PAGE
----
Harriet Harman, the constitutional affairs minister, last week unveiled plans that would allow bereaved relatives to make personal statements in court after the conviction of a killer, and before sentence is passed.
However, the trust said that the ideas outlined in a paper from the Department for Constitutional Affairs needed to be extended.
"It doesn't go far enough," said Clive Elliot, director of the trust and vice-chair of Victims' Voice. "What we need is legal representation throughout the trial."
The trust points out that the International Criminal Court has already moved to give victims' relatives legal representation at each stage of the court process, and urges the British criminal justice system to follow suit.
Victim Support - which is due to publish its own research later this year on the effects of homicide on victims' families - has taken a more cautious approach. It warns that the existing plans would need to be managed carefully.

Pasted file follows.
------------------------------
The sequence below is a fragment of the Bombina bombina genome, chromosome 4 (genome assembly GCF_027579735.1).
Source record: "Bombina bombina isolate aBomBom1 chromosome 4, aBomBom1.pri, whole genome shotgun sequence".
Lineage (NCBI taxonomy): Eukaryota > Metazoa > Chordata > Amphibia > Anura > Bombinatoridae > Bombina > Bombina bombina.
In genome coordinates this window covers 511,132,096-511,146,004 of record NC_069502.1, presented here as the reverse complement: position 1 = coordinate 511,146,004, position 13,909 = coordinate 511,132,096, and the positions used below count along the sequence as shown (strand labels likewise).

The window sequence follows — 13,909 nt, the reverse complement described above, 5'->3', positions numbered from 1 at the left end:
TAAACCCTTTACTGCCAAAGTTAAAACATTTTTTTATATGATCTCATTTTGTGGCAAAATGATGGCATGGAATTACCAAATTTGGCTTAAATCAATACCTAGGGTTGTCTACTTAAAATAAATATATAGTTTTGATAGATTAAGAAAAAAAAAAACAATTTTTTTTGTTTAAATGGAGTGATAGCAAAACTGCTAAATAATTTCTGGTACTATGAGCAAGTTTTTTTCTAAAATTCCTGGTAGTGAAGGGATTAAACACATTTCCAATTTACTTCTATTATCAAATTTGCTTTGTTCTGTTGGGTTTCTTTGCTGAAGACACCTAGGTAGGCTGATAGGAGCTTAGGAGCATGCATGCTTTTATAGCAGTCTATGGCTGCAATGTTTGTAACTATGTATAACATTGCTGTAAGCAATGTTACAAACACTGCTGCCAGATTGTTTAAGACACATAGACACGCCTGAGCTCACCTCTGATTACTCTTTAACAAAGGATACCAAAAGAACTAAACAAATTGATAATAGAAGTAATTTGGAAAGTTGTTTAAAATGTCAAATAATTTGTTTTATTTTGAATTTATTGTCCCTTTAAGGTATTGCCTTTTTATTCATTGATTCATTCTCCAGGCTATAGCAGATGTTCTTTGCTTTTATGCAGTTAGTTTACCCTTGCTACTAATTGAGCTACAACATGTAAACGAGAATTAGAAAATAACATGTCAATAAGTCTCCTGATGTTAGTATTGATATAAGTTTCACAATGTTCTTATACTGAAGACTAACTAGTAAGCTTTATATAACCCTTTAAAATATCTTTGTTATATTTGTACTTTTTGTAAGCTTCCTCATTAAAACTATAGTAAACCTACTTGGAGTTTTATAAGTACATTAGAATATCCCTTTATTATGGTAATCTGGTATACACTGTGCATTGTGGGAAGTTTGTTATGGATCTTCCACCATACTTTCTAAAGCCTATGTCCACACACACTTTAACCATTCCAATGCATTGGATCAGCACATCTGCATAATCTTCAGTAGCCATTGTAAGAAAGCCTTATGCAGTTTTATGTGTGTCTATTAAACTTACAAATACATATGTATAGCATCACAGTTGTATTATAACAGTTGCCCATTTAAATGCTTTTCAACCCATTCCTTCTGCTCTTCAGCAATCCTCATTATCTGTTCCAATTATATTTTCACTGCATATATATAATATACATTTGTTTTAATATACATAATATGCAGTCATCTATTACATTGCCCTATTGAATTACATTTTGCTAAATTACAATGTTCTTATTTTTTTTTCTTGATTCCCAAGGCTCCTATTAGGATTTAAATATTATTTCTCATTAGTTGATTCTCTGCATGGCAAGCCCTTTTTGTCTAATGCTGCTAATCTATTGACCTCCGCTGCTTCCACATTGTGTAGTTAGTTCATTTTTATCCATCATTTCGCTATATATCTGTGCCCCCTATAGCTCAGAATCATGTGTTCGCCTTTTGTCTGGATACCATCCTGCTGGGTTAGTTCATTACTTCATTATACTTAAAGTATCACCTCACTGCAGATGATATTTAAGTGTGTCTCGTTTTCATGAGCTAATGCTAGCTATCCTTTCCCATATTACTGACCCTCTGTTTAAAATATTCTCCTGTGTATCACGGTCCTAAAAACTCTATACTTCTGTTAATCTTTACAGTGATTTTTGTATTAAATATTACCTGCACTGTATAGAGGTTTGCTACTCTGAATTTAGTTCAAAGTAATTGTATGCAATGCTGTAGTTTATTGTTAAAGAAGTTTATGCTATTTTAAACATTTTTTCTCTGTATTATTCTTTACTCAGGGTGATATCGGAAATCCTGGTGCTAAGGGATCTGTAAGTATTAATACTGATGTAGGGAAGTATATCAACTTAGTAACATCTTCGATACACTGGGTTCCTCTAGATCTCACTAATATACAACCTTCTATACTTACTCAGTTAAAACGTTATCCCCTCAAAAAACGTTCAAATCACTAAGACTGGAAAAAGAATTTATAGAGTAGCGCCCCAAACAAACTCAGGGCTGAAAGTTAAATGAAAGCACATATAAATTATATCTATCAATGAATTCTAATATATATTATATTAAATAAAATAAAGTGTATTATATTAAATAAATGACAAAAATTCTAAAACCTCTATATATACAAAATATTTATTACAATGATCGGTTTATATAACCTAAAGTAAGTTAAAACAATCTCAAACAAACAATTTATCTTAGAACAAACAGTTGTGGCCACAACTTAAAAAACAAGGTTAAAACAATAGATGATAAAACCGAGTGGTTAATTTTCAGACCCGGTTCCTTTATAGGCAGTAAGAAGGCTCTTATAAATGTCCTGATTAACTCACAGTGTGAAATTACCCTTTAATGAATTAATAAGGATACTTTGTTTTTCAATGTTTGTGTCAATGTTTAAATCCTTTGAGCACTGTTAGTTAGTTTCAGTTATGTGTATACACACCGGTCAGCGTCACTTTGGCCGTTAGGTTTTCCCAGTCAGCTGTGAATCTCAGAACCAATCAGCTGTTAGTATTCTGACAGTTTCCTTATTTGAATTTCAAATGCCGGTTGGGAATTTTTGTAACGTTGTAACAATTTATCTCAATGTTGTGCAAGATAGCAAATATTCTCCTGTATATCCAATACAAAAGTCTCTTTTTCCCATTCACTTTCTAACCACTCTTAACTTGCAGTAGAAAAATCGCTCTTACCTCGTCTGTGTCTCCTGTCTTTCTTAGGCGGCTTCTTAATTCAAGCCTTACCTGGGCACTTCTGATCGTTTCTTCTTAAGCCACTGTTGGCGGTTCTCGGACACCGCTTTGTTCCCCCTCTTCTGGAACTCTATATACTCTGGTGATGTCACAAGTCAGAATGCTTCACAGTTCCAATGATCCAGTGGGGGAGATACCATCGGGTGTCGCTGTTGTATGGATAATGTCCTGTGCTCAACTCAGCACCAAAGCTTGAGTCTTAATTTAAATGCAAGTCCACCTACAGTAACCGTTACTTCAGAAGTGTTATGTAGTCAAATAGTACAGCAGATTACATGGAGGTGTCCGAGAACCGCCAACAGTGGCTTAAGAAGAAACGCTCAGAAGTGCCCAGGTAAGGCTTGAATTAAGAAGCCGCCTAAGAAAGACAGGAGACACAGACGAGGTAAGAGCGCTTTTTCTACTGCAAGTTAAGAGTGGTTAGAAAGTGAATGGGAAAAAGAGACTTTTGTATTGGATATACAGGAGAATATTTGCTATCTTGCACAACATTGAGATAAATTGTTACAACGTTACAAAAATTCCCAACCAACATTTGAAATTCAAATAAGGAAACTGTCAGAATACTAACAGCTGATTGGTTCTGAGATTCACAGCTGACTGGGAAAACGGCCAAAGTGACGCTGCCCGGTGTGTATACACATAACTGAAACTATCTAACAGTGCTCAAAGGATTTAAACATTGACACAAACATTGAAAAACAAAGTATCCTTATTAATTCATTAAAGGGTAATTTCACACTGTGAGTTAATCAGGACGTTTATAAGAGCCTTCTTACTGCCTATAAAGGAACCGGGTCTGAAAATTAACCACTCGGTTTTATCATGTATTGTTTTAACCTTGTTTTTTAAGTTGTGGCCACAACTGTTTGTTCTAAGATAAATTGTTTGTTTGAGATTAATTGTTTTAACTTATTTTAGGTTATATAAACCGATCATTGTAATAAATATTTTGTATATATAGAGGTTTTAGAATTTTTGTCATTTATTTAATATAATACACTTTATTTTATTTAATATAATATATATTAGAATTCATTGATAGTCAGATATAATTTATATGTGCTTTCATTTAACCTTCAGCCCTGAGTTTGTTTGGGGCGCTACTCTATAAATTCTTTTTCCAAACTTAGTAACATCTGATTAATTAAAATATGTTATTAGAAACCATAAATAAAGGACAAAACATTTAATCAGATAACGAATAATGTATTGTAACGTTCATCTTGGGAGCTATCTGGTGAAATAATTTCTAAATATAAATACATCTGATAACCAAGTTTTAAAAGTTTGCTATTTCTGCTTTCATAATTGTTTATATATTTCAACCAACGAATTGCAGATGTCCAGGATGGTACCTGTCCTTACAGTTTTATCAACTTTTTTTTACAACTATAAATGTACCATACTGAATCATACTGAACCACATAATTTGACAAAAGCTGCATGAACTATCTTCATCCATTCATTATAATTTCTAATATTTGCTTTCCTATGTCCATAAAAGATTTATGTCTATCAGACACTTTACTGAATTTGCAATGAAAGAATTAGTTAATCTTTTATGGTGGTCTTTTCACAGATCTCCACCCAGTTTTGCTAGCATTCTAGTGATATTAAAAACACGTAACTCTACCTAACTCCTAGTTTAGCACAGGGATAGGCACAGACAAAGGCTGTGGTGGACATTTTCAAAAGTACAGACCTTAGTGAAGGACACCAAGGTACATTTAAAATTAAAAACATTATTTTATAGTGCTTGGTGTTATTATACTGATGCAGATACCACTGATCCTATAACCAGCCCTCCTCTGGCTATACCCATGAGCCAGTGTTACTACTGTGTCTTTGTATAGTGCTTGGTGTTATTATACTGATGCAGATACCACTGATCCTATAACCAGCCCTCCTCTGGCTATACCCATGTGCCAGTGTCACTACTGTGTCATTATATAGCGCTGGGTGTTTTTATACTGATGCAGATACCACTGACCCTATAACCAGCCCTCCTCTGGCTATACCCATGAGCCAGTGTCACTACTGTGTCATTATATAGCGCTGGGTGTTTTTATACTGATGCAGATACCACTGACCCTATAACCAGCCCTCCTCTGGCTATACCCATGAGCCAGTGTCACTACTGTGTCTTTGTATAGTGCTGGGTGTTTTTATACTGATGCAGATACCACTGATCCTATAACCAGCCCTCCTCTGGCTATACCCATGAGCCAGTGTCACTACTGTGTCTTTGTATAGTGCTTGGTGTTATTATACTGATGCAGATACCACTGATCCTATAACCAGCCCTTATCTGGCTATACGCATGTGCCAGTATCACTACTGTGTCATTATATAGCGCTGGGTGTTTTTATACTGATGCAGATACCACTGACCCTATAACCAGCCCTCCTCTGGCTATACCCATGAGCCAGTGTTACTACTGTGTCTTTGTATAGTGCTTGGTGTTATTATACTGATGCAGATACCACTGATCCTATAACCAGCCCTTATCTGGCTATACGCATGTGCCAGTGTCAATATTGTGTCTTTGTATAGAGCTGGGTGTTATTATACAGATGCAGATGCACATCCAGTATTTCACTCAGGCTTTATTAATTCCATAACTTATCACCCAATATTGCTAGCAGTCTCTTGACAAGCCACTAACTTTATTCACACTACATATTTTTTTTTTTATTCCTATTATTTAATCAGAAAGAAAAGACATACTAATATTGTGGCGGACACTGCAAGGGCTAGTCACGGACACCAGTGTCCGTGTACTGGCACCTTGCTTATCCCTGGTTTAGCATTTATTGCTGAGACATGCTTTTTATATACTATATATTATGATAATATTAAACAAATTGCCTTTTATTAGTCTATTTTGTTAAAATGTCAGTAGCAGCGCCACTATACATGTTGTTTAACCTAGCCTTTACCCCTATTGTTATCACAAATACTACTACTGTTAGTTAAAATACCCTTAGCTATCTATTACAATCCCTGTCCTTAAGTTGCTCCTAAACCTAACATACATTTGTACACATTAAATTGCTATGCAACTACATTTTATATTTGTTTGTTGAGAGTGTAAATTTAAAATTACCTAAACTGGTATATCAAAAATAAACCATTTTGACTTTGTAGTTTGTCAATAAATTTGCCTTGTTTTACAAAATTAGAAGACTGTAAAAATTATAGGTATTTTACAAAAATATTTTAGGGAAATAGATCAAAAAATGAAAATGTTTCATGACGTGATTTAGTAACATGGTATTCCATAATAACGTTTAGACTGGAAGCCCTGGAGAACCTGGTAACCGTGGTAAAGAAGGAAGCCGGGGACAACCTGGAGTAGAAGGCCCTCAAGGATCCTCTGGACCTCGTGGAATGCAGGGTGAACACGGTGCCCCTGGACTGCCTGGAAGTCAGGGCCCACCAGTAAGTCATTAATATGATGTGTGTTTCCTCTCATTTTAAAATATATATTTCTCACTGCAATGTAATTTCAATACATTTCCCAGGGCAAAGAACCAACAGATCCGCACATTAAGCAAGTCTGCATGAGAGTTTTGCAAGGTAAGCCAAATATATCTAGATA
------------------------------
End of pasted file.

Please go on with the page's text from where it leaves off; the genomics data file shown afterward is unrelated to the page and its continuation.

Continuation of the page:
Findings from the charity's research show that responses vary from family to family. Although some relatives would welcome the chance to put their views across, others might shy away from such a daunting prospect, it has found.
Despite the Government's suggestion that a family's verbal statement would have no effect on the final sentence, Victim Support has recommended cautious management to ensure all families' interests are taken into account.
The DCA paper is currently the subject of a three-month consultation.